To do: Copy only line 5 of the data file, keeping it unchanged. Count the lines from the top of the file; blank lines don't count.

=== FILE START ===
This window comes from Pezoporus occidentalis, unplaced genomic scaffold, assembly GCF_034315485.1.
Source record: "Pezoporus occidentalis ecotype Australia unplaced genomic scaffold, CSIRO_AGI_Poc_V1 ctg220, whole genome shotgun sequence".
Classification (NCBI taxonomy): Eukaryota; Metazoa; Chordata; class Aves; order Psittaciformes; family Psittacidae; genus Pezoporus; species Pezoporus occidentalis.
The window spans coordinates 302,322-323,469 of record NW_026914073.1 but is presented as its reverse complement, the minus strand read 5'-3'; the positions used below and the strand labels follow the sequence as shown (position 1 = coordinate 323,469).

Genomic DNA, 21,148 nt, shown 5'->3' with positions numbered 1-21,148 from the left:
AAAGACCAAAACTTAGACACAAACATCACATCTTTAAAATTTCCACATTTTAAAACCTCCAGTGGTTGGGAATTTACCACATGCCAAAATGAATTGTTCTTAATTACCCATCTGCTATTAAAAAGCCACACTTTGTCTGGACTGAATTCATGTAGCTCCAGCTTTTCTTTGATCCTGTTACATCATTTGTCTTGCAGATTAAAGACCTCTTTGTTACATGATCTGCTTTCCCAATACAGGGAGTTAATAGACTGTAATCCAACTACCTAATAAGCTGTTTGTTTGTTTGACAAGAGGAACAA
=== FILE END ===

Genomic DNA, 21,148 nt, shown 5'->3' with positions numbered 1-21,148 from the left: